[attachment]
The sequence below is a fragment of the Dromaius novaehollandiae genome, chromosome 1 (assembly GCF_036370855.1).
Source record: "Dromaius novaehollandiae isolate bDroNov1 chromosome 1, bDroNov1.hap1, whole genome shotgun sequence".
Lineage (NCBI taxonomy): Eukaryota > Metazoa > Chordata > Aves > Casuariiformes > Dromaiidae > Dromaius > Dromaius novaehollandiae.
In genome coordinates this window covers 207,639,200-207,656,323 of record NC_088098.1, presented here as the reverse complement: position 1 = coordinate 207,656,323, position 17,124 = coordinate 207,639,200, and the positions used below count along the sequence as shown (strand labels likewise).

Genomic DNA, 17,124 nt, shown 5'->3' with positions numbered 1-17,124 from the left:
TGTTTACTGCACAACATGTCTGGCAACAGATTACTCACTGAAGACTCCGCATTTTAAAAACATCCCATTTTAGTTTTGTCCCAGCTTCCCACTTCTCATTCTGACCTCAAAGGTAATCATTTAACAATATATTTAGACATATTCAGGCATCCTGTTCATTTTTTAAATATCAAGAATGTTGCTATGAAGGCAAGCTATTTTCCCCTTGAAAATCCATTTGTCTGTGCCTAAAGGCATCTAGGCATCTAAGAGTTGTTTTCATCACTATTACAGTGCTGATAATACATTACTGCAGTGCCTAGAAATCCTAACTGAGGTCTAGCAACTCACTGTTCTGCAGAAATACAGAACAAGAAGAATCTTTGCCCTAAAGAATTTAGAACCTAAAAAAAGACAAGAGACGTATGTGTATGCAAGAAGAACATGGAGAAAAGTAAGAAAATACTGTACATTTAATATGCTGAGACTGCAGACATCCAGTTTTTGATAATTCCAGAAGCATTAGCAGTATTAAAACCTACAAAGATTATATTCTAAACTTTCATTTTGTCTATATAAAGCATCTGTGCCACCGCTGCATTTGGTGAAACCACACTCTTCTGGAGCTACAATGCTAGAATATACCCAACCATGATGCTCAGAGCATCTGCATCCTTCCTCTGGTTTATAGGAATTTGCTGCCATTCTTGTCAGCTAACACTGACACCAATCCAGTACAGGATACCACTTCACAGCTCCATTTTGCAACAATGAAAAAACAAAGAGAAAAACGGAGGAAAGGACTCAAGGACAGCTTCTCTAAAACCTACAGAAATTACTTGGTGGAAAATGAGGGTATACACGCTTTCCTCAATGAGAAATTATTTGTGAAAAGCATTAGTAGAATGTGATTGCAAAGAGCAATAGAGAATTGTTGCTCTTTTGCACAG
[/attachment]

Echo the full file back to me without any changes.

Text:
The sequence below is a fragment of the Dromaius novaehollandiae genome, chromosome 1 (assembly GCF_036370855.1).
Source record: "Dromaius novaehollandiae isolate bDroNov1 chromosome 1, bDroNov1.hap1, whole genome shotgun sequence".
Lineage (NCBI taxonomy): Eukaryota > Metazoa > Chordata > Aves > Casuariiformes > Dromaiidae > Dromaius > Dromaius novaehollandiae.
In genome coordinates this window covers 207,639,200-207,656,323 of record NC_088098.1, presented here as the reverse complement: position 1 = coordinate 207,656,323, position 17,124 = coordinate 207,639,200, and the positions used below count along the sequence as shown (strand labels likewise).

Genomic DNA, 17,124 nt, shown 5'->3' with positions numbered 1-17,124 from the left:
TGTTTACTGCACAACATGTCTGGCAACAGATTACTCACTGAAGACTCCGCATTTTAAAAACATCCCATTTTAGTTTTGTCCCAGCTTCCCACTTCTCATTCTGACCTCAAAGGTAATCATTTAACAATATATTTAGACATATTCAGGCATCCTGTTCATTTTTTAAATATCAAGAATGTTGCTATGAAGGCAAGCTATTTTCCCCTTGAAAATCCATTTGTCTGTGCCTAAAGGCATCTAGGCATCTAAGAGTTGTTTTCATCACTATTACAGTGCTGATAATACATTACTGCAGTGCCTAGAAATCCTAACTGAGGTCTAGCAACTCACTGTTCTGCAGAAATACAGAACAAGAAGAATCTTTGCCCTAAAGAATTTAGAACCTAAAAAAAGACAAGAGACGTATGTGTATGCAAGAAGAACATGGAGAAAAGTAAGAAAATACTGTACATTTAATATGCTGAGACTGCAGACATCCAGTTTTTGATAATTCCAGAAGCATTAGCAGTATTAAAACCTACAAAGATTATATTCTAAACTTTCATTTTGTCTATATAAAGCATCTGTGCCACCGCTGCATTTGGTGAAACCACACTCTTCTGGAGCTACAATGCTAGAATATACCCAACCATGATGCTCAGAGCATCTGCATCCTTCCTCTGGTTTATAGGAATTTGCTGCCATTCTTGTCAGCTAACACTGACACCAATCCAGTACAGGATACCACTTCACAGCTCCATTTTGCAACAATGAAAAAACAAAGAGAAAAACGGAGGAAAGGACTCAAGGACAGCTTCTCTAAAACCTACAGAAATTACTTGGTGGAAAATGAGGGTATACACGCTTTCCTCAATGAGAAATTATTTGTGAAAAGCATTAGTAGAATGTGATTGCAAAGAGCAATAGAGAATTGTTGCTCTTTTGCACAG